News / Forwarders to negotiate rates with airlines in Unicef vaccine programme

first_img Six global forwarders will ultimately determine the rates paid to airlines by Unicef for vaccine distribution.Yesterday, 16 airlines announced they had signed MoUs with Unicef to support its global vaccination plan.The agreements, which last five years, do not include pricing, according to the UN children’s organisation.“Pricing is outside the scope of the MoU, but will remain subject to competitive bidding with the nominated forwarders,” said Mounir Bouazar, Covid-19 vaccine global logistics lead, Unicef Supply Division. “The terms of the agreement are confidential, but they cover commitments from airlines to work closely with Unicef and its respective forwarders to secure access, capacity, priority, schedule reliability, and cold chain monitoring.”Unicef will agree an overall rate for each country, per allocation, per round. Its contracts are not with the airlines but with the forwarders.“But the MoUs are tripartite agreements between Unicef, forwarders and airlines,” explained Mr Bouazar, adding that “we prefer not to share the pricing mechanisms, it’s an internal matter”.Airlines, which were chosen on the basis of the match between the vaccine routes and their networks, must prioritise vaccines and related equipment at the expense of other cargo, according to the MoU.However, it is not yet clear whether the programme will in reality affect other freight, a concern of air cargo customers for some time.A spokesperson for Air France-KLM Cargo said it was “very difficult to predict, as it will depend on how many vaccines will be available for distribution, compared with the capacity demand for other cargo”.“The amount of vaccines that have to be transported is considerable, but if you compare it to the total air cargo demand, it is not that much.“We expect we are able to accommodate all vaccine shipments within our existing capacity, and still have opportunities to increase capacity on lanes where this is needed, as not all our planes are yet in operation.”Unicef is one of the leading partners of the Global COVAX Facility, set up to ensure that the 190 participating countries have equitable access to two billion doses of vaccine by the end of the year.Based on the COVAX Facility’s indicative distribution and first-round allocation plan, 145 countries will receive doses to immunise about 3% of their population, on average, starting in the first half of this year.Mr Bouazar added that “vaccine shipments will follow the WHO allocation to serve countries in an equitable and fair manner, proportionally to the size of their population, at every round of allocation.”While competitive bidding from large forwarders may help keep airfreight prices as moderate as possible, the MoU will help Unicef secure sufficient capacity. The UN body struggled last year in the face of restricted capacity: in 2019, it distributed 2.43bn vaccines by air. Last year it managed to move just 1.8bn.But it is not just lack of capacity hampering the UN children’s aid organisation.Unicef noted in December that, although the air cargo market was still difficult, with longer transit times and no relief on jet fuel prices despite plunging rates, it had seen improvement since the brutal second quarter, when it faced up to 500% increases on charters.“In terms of cost, many airlines had suspended their contract rates, and confirmed all rates locally on an ad-hoc basis. The rates have increased substantially and rapidly, as the demand for aircraft charters has been high, with Unicef registering rate increases by as much as 100% to 500% per charter.”But, it added: “Recently, Unicef has been receiving rates from airlines, some are for short durations while others are for the whole winter period, reflecting some overall improvements since the second quarter 2020.“The limitations to airfreight presented Unicef with one of its single biggest challenge to its operations.”Africa, it said, was particularly challenging for air cargo capacity – and particularly worrying.“It has a limited capacity to cope with shock,” said Unicef. “Africa is the region currently only having an estimated 5% of the 22m [Covid cases] currently reported, which with the low levels of testing make it impossible to know the true scale of infection, which … could reach nearly 123m cases this year, causing 300,000 deaths – in which Africa may lose half of its GDP,” it warned.The 16 airlines working with Unicef are: AirBridgeCargo, AirFrance-KLM, Astral Aviation, Brussels Airlines, Cargolux, Cathay Pacific, Emirates, Ethiopian, Etihad, IAG Cargo, Korean Air, Lufthansa Cargo, Qatar Airways, Saudia, Singapore Airlines and United. By Alex Lennane 17/02/2021last_img read more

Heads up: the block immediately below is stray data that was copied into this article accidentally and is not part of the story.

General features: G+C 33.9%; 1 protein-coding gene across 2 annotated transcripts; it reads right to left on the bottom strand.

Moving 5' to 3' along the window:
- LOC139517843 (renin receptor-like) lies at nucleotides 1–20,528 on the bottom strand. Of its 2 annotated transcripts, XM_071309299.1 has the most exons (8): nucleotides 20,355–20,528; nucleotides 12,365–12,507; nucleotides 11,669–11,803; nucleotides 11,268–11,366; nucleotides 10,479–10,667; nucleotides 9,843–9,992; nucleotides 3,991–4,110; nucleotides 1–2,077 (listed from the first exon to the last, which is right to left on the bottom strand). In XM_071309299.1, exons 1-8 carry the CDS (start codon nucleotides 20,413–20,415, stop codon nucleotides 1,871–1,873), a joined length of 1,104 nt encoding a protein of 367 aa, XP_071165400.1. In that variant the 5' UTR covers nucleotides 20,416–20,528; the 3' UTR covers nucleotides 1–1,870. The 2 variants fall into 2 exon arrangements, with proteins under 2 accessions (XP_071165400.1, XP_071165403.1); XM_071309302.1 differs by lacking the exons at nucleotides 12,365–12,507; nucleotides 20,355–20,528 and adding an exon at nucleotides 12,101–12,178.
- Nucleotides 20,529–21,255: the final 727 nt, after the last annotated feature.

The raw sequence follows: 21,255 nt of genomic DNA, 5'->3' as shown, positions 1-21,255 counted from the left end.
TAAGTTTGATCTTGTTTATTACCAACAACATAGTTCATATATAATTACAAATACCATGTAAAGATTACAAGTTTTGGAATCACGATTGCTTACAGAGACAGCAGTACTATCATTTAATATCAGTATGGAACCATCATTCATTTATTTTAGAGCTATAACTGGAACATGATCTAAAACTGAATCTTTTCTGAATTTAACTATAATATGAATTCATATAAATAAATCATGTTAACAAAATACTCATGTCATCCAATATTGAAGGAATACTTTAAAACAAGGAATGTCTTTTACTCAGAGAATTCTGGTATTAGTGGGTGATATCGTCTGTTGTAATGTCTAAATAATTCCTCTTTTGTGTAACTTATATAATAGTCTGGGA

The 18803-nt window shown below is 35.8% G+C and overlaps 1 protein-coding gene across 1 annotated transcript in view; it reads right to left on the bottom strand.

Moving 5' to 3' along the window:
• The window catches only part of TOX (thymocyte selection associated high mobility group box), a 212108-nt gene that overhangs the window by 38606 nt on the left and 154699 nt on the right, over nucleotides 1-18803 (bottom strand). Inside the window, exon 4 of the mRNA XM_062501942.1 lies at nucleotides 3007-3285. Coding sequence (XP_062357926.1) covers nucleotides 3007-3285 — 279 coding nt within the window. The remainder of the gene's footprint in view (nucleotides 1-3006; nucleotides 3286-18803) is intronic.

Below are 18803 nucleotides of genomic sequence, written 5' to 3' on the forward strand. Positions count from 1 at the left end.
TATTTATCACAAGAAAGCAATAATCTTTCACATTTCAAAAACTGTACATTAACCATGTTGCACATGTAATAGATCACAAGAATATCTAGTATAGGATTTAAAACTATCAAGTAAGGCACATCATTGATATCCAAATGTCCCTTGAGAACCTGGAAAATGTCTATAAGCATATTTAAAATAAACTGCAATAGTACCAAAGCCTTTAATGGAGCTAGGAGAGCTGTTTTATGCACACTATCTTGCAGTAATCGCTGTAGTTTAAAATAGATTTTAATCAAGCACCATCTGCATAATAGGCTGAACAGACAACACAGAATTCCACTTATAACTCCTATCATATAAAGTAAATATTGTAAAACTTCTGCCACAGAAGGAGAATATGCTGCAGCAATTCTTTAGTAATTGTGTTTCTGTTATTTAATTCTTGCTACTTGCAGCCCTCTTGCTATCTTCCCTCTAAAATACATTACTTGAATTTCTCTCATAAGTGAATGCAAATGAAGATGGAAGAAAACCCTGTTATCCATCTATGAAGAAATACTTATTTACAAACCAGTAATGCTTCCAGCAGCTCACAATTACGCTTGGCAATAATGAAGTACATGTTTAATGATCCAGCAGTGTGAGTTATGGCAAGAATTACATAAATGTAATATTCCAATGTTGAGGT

US tax reform could help broadband expansion